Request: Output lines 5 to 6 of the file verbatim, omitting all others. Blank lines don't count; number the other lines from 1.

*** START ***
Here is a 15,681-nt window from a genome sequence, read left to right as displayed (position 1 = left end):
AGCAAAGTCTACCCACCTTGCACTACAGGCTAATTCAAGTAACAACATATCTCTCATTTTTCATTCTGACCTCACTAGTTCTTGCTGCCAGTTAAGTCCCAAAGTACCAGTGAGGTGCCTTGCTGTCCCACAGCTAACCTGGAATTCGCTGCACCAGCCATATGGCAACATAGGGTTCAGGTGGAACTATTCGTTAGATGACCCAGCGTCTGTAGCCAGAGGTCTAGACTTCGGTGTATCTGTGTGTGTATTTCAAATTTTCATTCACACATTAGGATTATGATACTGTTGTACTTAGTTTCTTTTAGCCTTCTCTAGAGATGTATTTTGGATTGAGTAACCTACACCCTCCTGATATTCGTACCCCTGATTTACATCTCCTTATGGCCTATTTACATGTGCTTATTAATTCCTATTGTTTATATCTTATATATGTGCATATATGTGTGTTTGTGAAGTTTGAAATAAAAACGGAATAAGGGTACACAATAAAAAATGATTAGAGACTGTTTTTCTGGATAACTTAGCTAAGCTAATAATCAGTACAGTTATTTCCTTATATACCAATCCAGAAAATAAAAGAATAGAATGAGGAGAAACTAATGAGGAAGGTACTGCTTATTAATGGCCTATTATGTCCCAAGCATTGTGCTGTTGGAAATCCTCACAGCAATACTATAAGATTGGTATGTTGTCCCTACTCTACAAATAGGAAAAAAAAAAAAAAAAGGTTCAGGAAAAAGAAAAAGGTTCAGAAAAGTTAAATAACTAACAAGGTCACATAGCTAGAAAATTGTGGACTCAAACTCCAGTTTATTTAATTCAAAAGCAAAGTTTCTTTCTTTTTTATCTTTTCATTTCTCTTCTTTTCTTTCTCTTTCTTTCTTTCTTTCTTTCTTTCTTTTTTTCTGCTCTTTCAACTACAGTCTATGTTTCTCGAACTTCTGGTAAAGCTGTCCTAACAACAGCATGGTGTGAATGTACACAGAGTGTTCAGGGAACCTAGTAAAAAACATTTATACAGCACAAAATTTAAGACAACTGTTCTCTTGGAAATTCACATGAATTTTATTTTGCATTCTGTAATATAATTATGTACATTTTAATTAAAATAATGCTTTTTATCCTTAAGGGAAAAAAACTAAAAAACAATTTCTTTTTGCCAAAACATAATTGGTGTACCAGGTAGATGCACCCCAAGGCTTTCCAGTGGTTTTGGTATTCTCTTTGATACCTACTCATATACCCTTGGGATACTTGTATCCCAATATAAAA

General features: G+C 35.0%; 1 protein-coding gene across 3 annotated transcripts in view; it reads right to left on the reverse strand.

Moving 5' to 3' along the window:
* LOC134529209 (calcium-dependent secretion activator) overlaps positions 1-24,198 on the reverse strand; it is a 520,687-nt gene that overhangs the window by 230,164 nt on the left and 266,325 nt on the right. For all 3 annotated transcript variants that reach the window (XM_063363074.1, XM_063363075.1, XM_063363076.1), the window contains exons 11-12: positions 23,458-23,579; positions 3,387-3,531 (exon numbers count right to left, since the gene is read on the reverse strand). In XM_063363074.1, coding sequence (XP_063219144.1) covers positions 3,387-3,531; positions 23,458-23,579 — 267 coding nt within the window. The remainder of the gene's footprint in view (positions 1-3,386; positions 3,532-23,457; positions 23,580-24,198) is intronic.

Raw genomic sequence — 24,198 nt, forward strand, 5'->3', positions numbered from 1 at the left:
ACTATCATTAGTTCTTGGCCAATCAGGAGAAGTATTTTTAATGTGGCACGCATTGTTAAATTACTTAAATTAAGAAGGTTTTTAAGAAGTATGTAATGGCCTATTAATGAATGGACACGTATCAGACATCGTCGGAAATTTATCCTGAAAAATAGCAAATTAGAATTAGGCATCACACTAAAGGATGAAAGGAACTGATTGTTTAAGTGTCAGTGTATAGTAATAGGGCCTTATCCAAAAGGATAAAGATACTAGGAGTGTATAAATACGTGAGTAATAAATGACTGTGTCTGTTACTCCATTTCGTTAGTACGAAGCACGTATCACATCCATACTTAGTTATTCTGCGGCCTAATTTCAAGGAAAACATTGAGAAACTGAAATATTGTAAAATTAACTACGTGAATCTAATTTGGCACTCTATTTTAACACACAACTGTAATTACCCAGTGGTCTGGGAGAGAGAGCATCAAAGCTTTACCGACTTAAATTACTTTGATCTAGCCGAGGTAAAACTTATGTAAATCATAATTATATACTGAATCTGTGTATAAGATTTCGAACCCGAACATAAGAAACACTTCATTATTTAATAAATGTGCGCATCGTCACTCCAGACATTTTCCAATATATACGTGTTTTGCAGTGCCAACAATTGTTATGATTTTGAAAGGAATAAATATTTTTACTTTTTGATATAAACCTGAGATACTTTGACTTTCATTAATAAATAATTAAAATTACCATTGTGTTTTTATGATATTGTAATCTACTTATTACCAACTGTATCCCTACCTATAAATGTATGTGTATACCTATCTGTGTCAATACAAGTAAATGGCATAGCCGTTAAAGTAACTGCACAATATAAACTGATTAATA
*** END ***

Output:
* LOC134529209 (calcium-dependent secretion activator) overlaps positions 1-24,198 on the reverse strand; it is a 520,687-nt gene that overhangs the window by 230,164 nt on the left and 266,325 nt on the right. For all 3 annotated transcript variants that reach the window (XM_063363074.1, XM_063363075.1, XM_063363076.1), the window contains exons 11-12: positions 23,458-23,579; positions 3,387-3,531 (exon numbers count right to left, since the gene is read on the reverse strand). In XM_063363074.1, coding sequence (XP_063219144.1) covers positions 3,387-3,531; positions 23,458-23,579 — 267 coding nt within the window. The remainder of the gene's footprint in view (positions 1-3,386; positions 3,532-23,457; positions 23,580-24,198) is intronic.

Raw genomic sequence — 24,198 nt, forward strand, 5'->3', positions numbered from 1 at the left: